Bonnie Tiburzi was born on August 31, 1948, in Connecticut. Her father was a pilot during WWII with the Air Transport Command and TWA. He later started his own regional airline called Tiburzi Airways. By the time she was 12, Bonnie had already learned how to work the instruments of several different planes and her father had started to give her proper flying lessons. She quickly realized that she wanted to pursue being a pilot for her career.
By 1972, Bonnie had earned her private, commercial, instructors, instrument flying and multi-engine pilot’s licenses. She was flying for a small commuter airline in Florida as well as a copilot for a private charter company in Europe, and the following year when she applied to be a pilot for American Airlines where over 15,000 applicants were competing for 214 positions. Frontier, at that time a regional airliner, had just hired its first female pilot and Bonnie was hopeful that this was a sign of shifting attitudes towards female pilots. She was right – American Airlines hired her as the first female pilot of a major airline and the first female flight engineer of any airline in the U.S. During her tenure as a pilot, and despite her training and status, many customers doubted her abilities. She was regularly asked if she could land the plane or if she was just waiting for her boyfriend. Baseball great Ted Williams “demanded to see her license and during the flight kept asking if she really could fly” (Flying Above the Glass Ceiling).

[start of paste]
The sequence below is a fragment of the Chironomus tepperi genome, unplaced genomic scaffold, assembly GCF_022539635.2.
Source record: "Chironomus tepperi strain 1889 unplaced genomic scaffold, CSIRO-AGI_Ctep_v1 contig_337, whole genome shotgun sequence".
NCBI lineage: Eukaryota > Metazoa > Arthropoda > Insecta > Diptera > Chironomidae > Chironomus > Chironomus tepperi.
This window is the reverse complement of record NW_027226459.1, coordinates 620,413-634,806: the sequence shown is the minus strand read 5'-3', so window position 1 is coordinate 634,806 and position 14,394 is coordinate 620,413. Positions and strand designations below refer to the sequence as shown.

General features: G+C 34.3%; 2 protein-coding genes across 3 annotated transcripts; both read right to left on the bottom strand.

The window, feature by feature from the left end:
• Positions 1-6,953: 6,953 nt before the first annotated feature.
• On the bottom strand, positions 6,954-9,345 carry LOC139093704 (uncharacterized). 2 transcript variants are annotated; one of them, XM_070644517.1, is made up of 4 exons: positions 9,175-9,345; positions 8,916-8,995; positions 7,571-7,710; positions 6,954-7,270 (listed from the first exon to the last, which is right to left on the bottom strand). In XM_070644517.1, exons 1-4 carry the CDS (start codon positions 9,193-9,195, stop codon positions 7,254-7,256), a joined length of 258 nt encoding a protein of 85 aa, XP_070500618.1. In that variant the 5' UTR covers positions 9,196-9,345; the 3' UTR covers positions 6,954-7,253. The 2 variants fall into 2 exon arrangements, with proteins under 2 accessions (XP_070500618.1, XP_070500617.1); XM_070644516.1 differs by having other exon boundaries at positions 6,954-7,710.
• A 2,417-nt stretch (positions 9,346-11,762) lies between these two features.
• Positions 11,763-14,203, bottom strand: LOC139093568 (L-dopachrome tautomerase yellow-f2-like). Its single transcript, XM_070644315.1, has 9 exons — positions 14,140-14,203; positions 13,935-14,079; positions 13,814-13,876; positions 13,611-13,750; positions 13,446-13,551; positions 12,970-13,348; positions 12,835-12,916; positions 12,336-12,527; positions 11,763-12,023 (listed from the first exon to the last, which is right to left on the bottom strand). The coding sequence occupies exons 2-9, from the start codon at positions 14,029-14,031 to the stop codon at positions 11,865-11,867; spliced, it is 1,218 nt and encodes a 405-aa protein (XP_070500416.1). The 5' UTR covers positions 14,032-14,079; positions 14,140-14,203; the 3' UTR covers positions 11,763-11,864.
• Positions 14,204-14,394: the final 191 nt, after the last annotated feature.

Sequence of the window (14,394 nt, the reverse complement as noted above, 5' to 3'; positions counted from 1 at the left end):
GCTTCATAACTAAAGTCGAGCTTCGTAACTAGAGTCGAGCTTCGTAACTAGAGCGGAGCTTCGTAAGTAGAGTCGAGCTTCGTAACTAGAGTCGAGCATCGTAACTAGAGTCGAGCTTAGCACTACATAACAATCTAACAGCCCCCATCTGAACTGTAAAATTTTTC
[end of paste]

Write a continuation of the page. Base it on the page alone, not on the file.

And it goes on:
Six years after being hired by American Airlines Bonnie was promoted to co-pilot. In 1988, she was promoted to captain and flew Boeing 757s and 767s to international destinations in Europe and South America. After 26 years of flying, Bonnie retired her wings. She’s received many awards and recognition for her time flying including the Amita Award for Outstanding Italian American of the Year in 1974, the Amelia Earhart Award in 1980, and most recently the National Women’s History Museum gave her a “Women Making History” award in 2015.